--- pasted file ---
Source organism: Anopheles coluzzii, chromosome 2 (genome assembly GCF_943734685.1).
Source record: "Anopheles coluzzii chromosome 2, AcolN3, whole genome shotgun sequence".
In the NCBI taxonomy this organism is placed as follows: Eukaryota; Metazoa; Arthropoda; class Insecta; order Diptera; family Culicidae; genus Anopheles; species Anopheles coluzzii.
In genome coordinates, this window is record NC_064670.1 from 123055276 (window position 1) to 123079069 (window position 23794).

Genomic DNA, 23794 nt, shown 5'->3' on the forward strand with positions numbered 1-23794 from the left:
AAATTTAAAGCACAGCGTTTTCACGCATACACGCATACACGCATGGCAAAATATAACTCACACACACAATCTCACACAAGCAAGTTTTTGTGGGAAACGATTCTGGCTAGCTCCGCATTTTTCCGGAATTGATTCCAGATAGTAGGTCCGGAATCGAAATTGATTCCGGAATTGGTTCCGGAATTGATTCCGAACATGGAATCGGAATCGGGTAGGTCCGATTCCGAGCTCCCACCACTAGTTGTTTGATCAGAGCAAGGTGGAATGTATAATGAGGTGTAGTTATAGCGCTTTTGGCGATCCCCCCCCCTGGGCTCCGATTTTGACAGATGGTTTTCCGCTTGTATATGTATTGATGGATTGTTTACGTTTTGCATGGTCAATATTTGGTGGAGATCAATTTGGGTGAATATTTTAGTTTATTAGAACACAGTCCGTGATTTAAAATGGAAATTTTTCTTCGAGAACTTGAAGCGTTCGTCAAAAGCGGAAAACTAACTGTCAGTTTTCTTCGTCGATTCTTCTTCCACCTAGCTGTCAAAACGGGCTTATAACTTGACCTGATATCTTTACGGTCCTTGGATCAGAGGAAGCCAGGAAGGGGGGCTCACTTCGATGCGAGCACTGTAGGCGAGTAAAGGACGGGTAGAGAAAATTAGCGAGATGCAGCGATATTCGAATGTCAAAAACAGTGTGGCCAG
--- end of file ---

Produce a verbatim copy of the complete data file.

Source organism: Anopheles coluzzii, chromosome 2 (genome assembly GCF_943734685.1).
Source record: "Anopheles coluzzii chromosome 2, AcolN3, whole genome shotgun sequence".
In the NCBI taxonomy this organism is placed as follows: Eukaryota; Metazoa; Arthropoda; class Insecta; order Diptera; family Culicidae; genus Anopheles; species Anopheles coluzzii.
In genome coordinates, this window is record NC_064670.1 from 123055276 (window position 1) to 123079069 (window position 23794).

Genomic DNA, 23794 nt, shown 5'->3' on the forward strand with positions numbered 1-23794 from the left:
AAATTTAAAGCACAGCGTTTTCACGCATACACGCATACACGCATGGCAAAATATAACTCACACACACAATCTCACACAAGCAAGTTTTTGTGGGAAACGATTCTGGCTAGCTCCGCATTTTTCCGGAATTGATTCCAGATAGTAGGTCCGGAATCGAAATTGATTCCGGAATTGGTTCCGGAATTGATTCCGAACATGGAATCGGAATCGGGTAGGTCCGATTCCGAGCTCCCACCACTAGTTGTTTGATCAGAGCAAGGTGGAATGTATAATGAGGTGTAGTTATAGCGCTTTTGGCGATCCCCCCCCCTGGGCTCCGATTTTGACAGATGGTTTTCCGCTTGTATATGTATTGATGGATTGTTTACGTTTTGCATGGTCAATATTTGGTGGAGATCAATTTGGGTGAATATTTTAGTTTATTAGAACACAGTCCGTGATTTAAAATGGAAATTTTTCTTCGAGAACTTGAAGCGTTCGTCAAAAGCGGAAAACTAACTGTCAGTTTTCTTCGTCGATTCTTCTTCCACCTAGCTGTCAAAACGGGCTTATAACTTGACCTGATATCTTTACGGTCCTTGGATCAGAGGAAGCCAGGAAGGGGGGCTCACTTCGATGCGAGCACTGTAGGCGAGTAAAGGACGGGTAGAGAAAATTAGCGAGATGCAGCGATATTCGAATGTCAAAAACAGTGTGGCCAG